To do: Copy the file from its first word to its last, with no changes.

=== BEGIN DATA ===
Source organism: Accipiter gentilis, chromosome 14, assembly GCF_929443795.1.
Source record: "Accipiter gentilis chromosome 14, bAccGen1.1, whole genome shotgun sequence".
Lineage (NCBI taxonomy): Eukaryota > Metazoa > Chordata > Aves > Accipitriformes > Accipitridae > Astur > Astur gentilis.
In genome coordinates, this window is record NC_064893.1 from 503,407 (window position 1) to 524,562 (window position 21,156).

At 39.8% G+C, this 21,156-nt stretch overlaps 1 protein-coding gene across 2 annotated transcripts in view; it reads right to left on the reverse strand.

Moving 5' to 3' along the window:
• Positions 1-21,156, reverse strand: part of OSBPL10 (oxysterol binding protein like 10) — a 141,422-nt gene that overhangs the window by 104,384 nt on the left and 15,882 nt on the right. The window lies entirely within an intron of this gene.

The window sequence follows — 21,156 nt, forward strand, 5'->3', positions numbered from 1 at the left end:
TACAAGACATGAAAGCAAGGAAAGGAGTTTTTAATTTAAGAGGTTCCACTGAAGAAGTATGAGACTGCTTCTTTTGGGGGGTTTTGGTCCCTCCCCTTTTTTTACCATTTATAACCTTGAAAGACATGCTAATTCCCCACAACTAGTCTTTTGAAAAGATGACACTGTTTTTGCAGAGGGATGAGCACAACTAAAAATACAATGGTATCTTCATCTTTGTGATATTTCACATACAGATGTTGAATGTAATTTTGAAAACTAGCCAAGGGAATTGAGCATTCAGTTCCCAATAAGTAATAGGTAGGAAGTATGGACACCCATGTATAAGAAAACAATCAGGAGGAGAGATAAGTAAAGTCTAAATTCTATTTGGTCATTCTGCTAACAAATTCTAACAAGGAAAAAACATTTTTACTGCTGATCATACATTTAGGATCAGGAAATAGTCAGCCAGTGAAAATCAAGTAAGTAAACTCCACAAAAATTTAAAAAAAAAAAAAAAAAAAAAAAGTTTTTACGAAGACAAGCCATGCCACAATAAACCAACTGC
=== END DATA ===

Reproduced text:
Source organism: Accipiter gentilis, chromosome 14, assembly GCF_929443795.1.
Source record: "Accipiter gentilis chromosome 14, bAccGen1.1, whole genome shotgun sequence".
Lineage (NCBI taxonomy): Eukaryota > Metazoa > Chordata > Aves > Accipitriformes > Accipitridae > Astur > Astur gentilis.
In genome coordinates, this window is record NC_064893.1 from 503,407 (window position 1) to 524,562 (window position 21,156).

At 39.8% G+C, this 21,156-nt stretch overlaps 1 protein-coding gene across 2 annotated transcripts in view; it reads right to left on the reverse strand.

Moving 5' to 3' along the window:
• Positions 1-21,156, reverse strand: part of OSBPL10 (oxysterol binding protein like 10) — a 141,422-nt gene that overhangs the window by 104,384 nt on the left and 15,882 nt on the right. The window lies entirely within an intron of this gene.

The window sequence follows — 21,156 nt, forward strand, 5'->3', positions numbered from 1 at the left end:
TACAAGACATGAAAGCAAGGAAAGGAGTTTTTAATTTAAGAGGTTCCACTGAAGAAGTATGAGACTGCTTCTTTTGGGGGGTTTTGGTCCCTCCCCTTTTTTTACCATTTATAACCTTGAAAGACATGCTAATTCCCCACAACTAGTCTTTTGAAAAGATGACACTGTTTTTGCAGAGGGATGAGCACAACTAAAAATACAATGGTATCTTCATCTTTGTGATATTTCACATACAGATGTTGAATGTAATTTTGAAAACTAGCCAAGGGAATTGAGCATTCAGTTCCCAATAAGTAATAGGTAGGAAGTATGGACACCCATGTATAAGAAAACAATCAGGAGGAGAGATAAGTAAAGTCTAAATTCTATTTGGTCATTCTGCTAACAAATTCTAACAAGGAAAAAACATTTTTACTGCTGATCATACATTTAGGATCAGGAAATAGTCAGCCAGTGAAAATCAAGTAAGTAAACTCCACAAAAATTTAAAAAAAAAAAAAAAAAAAAAAAGTTTTTACGAAGACAAGCCATGCCACAATAAACCAACTGC